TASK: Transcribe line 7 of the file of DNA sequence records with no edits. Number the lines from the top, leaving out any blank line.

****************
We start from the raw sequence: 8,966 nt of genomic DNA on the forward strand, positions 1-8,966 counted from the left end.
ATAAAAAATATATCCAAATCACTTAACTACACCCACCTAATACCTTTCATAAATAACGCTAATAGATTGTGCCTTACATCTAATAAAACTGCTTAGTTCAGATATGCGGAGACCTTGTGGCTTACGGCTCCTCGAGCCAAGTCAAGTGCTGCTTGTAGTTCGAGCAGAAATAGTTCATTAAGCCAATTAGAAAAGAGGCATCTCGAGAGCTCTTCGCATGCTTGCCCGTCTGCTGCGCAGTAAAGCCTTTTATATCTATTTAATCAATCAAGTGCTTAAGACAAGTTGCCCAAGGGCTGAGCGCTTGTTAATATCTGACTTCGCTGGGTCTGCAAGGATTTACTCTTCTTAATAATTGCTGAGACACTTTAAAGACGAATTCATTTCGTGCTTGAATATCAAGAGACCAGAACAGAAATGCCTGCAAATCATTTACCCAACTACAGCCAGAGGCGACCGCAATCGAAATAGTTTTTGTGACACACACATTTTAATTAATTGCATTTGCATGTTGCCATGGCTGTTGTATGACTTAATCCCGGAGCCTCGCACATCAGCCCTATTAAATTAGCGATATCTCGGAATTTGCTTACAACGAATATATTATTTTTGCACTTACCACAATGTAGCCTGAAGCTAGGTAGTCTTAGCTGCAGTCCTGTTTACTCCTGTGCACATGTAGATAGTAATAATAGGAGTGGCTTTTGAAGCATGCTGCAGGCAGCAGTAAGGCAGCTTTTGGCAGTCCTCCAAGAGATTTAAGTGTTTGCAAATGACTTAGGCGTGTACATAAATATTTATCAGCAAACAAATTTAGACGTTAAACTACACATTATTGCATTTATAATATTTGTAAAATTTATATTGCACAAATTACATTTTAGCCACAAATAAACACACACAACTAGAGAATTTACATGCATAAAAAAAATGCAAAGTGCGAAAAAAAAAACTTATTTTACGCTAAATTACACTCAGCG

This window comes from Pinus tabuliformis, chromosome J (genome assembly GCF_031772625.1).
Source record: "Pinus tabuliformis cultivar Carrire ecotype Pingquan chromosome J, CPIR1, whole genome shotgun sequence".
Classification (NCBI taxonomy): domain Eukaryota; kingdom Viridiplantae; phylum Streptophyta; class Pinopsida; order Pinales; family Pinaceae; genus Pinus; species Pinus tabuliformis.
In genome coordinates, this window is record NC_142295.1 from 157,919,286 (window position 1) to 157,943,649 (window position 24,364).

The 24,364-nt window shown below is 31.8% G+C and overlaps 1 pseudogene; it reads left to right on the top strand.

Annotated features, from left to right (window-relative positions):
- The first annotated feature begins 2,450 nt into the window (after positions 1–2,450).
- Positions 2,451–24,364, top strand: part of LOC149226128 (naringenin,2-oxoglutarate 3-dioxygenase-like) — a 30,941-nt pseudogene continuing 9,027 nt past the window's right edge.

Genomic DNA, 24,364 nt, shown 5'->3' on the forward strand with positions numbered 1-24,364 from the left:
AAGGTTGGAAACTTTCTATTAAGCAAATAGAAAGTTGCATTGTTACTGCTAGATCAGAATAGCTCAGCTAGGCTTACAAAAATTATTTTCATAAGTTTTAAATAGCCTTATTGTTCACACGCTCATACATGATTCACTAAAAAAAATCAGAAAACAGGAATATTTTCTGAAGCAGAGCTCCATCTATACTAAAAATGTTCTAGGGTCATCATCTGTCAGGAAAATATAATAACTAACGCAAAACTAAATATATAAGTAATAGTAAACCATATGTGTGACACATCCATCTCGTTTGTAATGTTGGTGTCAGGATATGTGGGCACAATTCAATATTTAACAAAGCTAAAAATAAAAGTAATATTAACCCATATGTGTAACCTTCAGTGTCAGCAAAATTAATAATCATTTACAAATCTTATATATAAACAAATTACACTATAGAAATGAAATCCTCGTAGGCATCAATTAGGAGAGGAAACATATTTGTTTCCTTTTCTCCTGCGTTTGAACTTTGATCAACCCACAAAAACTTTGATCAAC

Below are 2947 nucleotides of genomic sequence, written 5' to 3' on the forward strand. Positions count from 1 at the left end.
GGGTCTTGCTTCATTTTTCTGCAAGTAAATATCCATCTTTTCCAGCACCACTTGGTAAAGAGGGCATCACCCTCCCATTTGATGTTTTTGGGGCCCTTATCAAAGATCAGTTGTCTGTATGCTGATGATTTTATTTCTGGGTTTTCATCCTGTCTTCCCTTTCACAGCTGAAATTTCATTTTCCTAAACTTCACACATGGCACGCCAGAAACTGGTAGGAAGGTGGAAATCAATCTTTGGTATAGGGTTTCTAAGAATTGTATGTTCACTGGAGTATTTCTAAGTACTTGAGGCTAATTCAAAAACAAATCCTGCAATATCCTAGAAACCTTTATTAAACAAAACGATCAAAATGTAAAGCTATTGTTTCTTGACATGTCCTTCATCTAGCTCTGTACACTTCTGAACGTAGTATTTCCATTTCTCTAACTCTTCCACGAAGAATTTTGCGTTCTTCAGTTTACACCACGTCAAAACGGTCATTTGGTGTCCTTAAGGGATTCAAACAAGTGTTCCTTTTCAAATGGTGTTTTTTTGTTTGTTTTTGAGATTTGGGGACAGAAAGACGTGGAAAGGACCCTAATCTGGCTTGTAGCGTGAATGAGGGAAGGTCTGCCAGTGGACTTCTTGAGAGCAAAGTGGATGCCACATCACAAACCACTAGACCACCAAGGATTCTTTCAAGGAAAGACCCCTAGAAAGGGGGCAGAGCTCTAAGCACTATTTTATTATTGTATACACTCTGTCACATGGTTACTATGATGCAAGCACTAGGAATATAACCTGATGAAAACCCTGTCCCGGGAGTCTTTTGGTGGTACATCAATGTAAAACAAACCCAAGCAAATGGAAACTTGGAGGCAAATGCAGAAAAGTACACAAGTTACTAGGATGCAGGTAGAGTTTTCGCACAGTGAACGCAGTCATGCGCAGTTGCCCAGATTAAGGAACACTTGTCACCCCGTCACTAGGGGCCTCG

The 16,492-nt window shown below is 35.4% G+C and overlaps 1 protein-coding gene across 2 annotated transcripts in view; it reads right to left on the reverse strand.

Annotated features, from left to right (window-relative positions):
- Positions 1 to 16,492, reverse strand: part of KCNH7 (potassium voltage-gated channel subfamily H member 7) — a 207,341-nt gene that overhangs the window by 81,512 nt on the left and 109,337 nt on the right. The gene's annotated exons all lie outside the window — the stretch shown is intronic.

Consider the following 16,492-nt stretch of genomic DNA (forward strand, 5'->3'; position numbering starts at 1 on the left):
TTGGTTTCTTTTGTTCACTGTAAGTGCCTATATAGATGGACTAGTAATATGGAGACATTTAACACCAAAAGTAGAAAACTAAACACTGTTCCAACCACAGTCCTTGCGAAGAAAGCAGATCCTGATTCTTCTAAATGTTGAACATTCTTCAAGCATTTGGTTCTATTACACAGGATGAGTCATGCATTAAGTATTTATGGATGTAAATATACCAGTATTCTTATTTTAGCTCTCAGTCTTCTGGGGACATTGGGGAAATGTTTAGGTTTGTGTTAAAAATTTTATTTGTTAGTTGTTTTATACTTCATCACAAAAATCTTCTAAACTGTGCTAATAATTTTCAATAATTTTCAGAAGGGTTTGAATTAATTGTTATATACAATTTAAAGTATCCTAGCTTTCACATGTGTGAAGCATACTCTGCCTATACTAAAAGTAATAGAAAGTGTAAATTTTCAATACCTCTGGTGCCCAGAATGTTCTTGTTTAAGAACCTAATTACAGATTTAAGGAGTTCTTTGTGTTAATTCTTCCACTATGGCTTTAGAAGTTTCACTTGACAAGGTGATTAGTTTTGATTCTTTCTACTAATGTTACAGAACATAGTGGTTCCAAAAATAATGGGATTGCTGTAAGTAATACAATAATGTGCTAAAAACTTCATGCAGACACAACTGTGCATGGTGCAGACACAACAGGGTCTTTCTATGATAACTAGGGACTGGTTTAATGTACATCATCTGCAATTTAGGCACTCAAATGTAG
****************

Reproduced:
The 24,364-nt window shown below is 31.8% G+C and overlaps 1 pseudogene; it reads left to right on the top strand.